Since 1950, when a report by the physicist Lloyd Berkner urged the State Department to incorporate science into its regular operations, the concept of science diplomacy has mixed an optimism associated with the most idealized visions of scientific behavior with raw cynicism about scientists’ access to people and information. At the moment, optimism is ascendant, thanks in no small part to the role of scientists in the nuclear negotiations.
This spring, several reports noted the odd, and yet somehow inevitable, coupling of Secretary Moniz and Ali Akbar Salehi, the head of Iran’s Atomic Energy Organization. The two men both spent time at the Massachusetts Institute of Technology in the 1970s: Moniz as member of the physics faculty, Salehi as a graduate student in nuclear engineering. Although their paths didn’t cross in Cambridge, they shared the language of science and mutual acquaintances. By late March of this year, Moniz and Salehi were on a first-name basis, “disappearing for hours at a time,” according to The New York Times, to discuss centrifuges and plutonium production.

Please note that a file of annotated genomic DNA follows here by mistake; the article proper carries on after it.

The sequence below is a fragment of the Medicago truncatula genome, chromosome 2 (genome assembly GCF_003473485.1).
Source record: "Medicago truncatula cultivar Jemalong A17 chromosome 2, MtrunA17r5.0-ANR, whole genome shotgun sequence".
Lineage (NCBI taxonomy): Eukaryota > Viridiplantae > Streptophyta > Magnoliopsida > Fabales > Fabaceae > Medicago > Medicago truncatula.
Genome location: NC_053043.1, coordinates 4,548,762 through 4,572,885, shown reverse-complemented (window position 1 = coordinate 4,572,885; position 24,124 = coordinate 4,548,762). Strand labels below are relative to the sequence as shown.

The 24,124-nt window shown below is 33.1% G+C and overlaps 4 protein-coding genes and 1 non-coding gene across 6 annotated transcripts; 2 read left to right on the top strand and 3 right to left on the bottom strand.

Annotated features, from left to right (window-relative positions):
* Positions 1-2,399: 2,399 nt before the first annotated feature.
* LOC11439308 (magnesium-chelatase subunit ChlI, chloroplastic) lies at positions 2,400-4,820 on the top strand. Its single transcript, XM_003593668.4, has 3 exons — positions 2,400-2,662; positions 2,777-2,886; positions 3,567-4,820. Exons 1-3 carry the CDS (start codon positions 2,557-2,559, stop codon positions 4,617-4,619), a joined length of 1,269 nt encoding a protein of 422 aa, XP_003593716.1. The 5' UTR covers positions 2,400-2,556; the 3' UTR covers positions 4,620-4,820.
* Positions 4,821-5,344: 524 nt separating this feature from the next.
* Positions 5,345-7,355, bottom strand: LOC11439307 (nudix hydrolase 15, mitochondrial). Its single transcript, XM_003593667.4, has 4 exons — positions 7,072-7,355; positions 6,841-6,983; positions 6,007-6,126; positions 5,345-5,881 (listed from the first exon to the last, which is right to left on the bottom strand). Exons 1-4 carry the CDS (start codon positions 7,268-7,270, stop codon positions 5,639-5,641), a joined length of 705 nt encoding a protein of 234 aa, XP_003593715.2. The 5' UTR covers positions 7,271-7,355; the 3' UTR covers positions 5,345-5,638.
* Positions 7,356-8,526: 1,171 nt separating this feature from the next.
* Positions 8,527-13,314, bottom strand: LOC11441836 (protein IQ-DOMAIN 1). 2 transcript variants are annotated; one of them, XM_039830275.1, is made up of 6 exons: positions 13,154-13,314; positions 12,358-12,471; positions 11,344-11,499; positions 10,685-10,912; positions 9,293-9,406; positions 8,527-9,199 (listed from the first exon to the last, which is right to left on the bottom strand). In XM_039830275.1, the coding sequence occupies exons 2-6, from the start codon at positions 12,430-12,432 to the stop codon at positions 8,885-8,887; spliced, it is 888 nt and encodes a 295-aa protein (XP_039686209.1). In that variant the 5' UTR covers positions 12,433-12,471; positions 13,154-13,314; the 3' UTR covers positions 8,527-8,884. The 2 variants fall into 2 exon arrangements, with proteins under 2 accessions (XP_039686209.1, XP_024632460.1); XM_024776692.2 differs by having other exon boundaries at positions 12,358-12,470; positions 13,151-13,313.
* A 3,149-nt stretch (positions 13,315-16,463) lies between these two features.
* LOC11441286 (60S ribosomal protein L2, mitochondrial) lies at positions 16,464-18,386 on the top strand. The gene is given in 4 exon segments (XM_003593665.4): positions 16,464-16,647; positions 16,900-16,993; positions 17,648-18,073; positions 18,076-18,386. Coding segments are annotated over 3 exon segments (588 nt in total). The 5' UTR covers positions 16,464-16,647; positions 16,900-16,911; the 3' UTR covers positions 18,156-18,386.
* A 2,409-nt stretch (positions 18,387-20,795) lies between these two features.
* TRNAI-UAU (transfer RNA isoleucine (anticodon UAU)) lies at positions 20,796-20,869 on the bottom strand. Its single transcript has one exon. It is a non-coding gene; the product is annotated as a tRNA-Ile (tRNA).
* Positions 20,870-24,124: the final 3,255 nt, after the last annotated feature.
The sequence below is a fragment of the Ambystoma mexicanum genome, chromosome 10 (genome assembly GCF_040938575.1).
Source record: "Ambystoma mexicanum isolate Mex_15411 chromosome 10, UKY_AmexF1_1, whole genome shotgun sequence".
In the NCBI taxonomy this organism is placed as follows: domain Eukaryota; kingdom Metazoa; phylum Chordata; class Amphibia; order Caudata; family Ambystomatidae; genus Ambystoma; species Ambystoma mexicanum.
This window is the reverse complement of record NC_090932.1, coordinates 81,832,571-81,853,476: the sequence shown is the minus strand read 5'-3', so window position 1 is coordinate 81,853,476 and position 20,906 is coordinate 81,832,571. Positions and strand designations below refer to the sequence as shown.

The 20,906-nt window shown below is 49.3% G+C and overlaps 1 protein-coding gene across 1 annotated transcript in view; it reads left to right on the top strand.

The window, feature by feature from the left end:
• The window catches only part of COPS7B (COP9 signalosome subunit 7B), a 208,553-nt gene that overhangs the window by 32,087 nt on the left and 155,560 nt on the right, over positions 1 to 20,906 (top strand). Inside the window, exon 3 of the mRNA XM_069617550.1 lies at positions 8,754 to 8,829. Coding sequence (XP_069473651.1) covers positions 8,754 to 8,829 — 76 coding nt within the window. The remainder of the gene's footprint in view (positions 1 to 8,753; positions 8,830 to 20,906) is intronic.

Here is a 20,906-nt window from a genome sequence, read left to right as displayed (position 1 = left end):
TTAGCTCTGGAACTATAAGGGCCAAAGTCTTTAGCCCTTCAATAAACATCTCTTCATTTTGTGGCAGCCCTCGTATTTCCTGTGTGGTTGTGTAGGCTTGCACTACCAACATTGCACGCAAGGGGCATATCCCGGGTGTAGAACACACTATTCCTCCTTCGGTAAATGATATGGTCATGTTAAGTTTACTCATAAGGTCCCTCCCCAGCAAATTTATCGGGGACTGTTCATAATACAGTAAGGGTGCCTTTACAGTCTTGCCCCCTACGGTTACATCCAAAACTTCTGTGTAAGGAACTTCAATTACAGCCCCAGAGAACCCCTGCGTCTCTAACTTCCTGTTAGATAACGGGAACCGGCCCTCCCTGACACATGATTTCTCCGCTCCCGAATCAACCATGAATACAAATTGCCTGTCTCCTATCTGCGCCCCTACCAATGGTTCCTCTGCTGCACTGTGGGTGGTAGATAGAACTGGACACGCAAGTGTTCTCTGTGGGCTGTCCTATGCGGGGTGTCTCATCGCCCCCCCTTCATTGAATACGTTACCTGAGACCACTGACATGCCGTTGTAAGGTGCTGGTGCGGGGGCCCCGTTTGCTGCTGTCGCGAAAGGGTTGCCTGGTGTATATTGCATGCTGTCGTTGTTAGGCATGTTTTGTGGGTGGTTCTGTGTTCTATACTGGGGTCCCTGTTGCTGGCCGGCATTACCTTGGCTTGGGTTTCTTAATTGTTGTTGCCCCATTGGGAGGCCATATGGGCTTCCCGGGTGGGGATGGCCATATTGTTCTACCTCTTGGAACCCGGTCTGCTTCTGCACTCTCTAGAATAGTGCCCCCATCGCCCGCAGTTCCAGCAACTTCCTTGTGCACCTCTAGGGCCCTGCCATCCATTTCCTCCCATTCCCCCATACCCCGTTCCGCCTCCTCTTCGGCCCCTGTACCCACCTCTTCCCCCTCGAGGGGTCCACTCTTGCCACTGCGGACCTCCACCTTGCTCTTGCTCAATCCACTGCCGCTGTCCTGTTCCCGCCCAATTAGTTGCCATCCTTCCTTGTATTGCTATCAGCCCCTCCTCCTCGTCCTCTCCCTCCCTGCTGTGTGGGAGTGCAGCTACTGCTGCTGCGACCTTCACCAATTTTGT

Richard Stone, the international editor for Science magazine, credits the scientists’ participation with “getting the negotiations back on track.” Stone has been covering science in Iran since 2005, and has recently interviewed Ali Salehi.
In the interview, Salehi makes bold claims not only for the importance of technical expertise at the negotiating table, but also for being able to communicate with Moniz, scientist-to-scientist. As he told Stone, “We tried to be logical and fair. We understood each other.” Their national commitments “did not prevent either of us from being rational.” (While the Department of Energy did not respond to a request for comment for this article, a spokesman confirmed the broad outlines of Salehi’s account of events for Science.)
While acknowledging that both parties represented their own national interests, Stone says he finds the general sentiment credible. “Thanks to their scientific track records and their personalities, they respected each other and could ultimately reach compromises on a number of sensitive technical issues—compromises that had eluded the political negotiators.”
“Scientists can show technical solutions are possible if the political will is present.”